MEMPHIS, Tenn. – Collin Morikawa is pledging $1,000 for every birdie he makes the next three PGA Tour events to help with relief for the deadly wildfires in Hawaii. For him, it's personal.
His grandparents were born in Lahaina, the historic town on Maui where Front Street and all its restaurants and shops have been obliterated by the wind-swept fires that have claimed at least 36 lives. He still has relatives on Maui, though most have moved to Oahu.
“I think they’re all right, but just to hear ... woke up this morning, just checking the news, and to see how many people have passed away from that, yeah. I’m at a loss for words,” Morikawa said.
Morikawa, who won the PGA Championship and the British Open within two years after graduating from California-Berkeley, began his bid Thursday with six birdies in his opening round of 65 in the FedEx St. Jude Championship.
He posted his plans on Instagram on Thursday morning, and by the end of the day had decided to send the money raised to Maui United Way and World Central Kitchen to help survivors on Maui and elsewhere in Hawaii.
Morikawa grew up in the Los Angeles area, but he said his father used to spend summers in Lahaina because his grandparents were there. The Morikawa Restaurant closed several years ago, though a local man happened to find a matchbook from the restaurant on eBay a few years back and worked through the PGA Tour and Sentry Tournament of Champions at Kapalua to get it to him.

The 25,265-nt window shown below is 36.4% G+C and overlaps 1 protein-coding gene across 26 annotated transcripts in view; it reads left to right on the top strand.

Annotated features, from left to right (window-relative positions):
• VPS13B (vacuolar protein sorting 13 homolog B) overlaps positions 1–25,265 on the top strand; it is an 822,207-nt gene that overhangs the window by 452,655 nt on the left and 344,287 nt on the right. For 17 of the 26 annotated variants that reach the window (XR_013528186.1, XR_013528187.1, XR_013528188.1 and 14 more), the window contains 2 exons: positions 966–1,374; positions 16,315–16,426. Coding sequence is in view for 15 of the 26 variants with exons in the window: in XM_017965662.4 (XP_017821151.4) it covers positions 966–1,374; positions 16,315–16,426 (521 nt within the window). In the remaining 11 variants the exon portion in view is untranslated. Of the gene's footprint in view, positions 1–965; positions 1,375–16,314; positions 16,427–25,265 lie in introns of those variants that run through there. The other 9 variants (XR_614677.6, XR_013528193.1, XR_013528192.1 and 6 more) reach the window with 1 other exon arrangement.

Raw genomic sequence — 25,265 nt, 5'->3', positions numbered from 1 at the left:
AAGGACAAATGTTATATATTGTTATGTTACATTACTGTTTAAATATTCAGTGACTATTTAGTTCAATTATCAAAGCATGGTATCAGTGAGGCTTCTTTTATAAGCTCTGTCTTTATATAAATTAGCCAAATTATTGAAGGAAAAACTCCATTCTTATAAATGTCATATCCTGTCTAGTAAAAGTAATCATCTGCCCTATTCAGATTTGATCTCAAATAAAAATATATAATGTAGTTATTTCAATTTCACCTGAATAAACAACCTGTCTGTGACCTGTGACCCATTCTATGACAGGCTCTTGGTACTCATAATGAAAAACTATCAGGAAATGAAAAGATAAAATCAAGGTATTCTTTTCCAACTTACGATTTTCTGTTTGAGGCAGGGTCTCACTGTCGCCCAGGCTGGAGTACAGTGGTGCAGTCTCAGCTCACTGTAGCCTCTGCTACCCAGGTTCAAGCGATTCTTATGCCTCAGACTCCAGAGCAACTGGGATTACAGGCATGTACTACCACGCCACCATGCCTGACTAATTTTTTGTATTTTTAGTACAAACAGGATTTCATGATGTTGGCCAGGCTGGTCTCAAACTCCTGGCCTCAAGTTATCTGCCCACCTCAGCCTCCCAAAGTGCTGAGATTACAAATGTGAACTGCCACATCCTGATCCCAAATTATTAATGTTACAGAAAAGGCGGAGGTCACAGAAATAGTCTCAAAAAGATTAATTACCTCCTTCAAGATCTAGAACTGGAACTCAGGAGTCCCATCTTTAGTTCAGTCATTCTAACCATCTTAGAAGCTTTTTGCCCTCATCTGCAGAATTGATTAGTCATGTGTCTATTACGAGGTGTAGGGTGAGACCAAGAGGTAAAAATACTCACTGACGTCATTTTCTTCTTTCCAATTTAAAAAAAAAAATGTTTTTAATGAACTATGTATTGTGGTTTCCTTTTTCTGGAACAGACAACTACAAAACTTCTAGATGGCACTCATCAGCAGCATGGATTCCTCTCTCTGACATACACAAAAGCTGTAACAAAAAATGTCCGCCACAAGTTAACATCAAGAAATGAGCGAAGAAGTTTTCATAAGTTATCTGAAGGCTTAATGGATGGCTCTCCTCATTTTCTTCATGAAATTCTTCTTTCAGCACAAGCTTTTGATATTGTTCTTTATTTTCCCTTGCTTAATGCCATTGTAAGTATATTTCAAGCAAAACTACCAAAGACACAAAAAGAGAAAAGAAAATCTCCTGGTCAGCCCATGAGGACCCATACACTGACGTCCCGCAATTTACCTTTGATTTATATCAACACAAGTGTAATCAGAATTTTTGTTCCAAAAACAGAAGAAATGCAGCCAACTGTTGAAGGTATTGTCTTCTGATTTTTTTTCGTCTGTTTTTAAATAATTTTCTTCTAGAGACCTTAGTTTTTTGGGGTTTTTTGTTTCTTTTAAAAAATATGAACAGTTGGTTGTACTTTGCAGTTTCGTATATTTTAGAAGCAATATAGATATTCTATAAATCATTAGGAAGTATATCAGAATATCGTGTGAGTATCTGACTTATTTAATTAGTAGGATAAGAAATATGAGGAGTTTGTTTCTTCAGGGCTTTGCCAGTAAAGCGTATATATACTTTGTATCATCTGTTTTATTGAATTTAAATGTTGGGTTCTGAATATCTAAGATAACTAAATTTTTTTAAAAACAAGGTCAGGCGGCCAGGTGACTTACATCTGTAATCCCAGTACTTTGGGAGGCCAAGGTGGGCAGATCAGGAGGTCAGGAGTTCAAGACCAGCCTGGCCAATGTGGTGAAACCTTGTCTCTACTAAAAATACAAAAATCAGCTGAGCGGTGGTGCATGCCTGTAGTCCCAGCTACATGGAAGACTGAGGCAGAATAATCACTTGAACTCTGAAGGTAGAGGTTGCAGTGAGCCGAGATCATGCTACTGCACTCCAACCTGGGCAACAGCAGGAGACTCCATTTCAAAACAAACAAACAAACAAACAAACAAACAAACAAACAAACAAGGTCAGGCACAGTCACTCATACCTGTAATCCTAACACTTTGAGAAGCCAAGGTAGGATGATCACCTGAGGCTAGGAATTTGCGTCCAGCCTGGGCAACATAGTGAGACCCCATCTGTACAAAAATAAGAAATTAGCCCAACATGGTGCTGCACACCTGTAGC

“It's devastating what we’ve been seeing. The before-and-after photos are just heartbreaking, knowing that my entire dad’s side of the family grew up there,” he said. "My grandparents were born in Lahaina. We had the restaurant out there. That’s what the photo was. We went there as kids. It’s a special place.
“It’s amazing how many things you take for granted really in life, and when you see that, it’s just heartbreaking.”
Morikawa is hopeful other people would join in on his pledge by contributing for his birdies. He still has 11 rounds left, and said that one friend texted him that maybe he could reach $100,000.
“Look, it's one of the best places in the world we travel to year in and year out to go to Kapalua, play golf there,” he said. “I know I’m going to ask my sponsors, I’m going to ask people that I know just to help out. Anything helps — per birdie I make, whatever you can afford, whatever you want to put in. I’m going to be pushing hard to make those birdies, and hopefully everyone else can reach out and help out as much as they can.”
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